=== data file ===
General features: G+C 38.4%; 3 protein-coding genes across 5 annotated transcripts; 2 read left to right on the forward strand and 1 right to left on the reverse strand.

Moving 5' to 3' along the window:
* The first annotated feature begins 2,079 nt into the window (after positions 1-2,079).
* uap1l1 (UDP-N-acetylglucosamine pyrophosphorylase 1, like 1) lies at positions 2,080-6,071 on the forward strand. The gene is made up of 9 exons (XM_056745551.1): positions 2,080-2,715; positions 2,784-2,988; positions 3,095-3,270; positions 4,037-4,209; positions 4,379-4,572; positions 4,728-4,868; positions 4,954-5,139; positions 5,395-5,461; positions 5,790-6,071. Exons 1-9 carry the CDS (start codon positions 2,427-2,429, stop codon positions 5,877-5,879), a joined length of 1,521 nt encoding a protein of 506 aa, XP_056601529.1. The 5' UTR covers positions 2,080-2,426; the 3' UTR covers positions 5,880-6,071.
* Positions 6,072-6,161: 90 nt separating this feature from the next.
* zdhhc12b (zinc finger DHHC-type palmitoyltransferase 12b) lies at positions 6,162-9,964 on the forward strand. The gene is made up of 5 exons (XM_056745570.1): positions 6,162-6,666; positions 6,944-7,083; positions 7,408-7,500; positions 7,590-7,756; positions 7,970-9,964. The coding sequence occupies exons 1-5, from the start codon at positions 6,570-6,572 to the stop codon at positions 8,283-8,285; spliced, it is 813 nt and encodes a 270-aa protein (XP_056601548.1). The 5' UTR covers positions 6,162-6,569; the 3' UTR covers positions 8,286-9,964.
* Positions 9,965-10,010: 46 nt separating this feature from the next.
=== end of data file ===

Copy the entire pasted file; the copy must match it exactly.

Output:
General features: G+C 38.4%; 3 protein-coding genes across 5 annotated transcripts; 2 read left to right on the forward strand and 1 right to left on the reverse strand.

Moving 5' to 3' along the window:
* The first annotated feature begins 2,079 nt into the window (after positions 1-2,079).
* uap1l1 (UDP-N-acetylglucosamine pyrophosphorylase 1, like 1) lies at positions 2,080-6,071 on the forward strand. The gene is made up of 9 exons (XM_056745551.1): positions 2,080-2,715; positions 2,784-2,988; positions 3,095-3,270; positions 4,037-4,209; positions 4,379-4,572; positions 4,728-4,868; positions 4,954-5,139; positions 5,395-5,461; positions 5,790-6,071. Exons 1-9 carry the CDS (start codon positions 2,427-2,429, stop codon positions 5,877-5,879), a joined length of 1,521 nt encoding a protein of 506 aa, XP_056601529.1. The 5' UTR covers positions 2,080-2,426; the 3' UTR covers positions 5,880-6,071.
* Positions 6,072-6,161: 90 nt separating this feature from the next.
* zdhhc12b (zinc finger DHHC-type palmitoyltransferase 12b) lies at positions 6,162-9,964 on the forward strand. The gene is made up of 5 exons (XM_056745570.1): positions 6,162-6,666; positions 6,944-7,083; positions 7,408-7,500; positions 7,590-7,756; positions 7,970-9,964. The coding sequence occupies exons 1-5, from the start codon at positions 6,570-6,572 to the stop codon at positions 8,283-8,285; spliced, it is 813 nt and encodes a 270-aa protein (XP_056601548.1). The 5' UTR covers positions 6,162-6,569; the 3' UTR covers positions 8,286-9,964.
* Positions 9,965-10,010: 46 nt separating this feature from the next.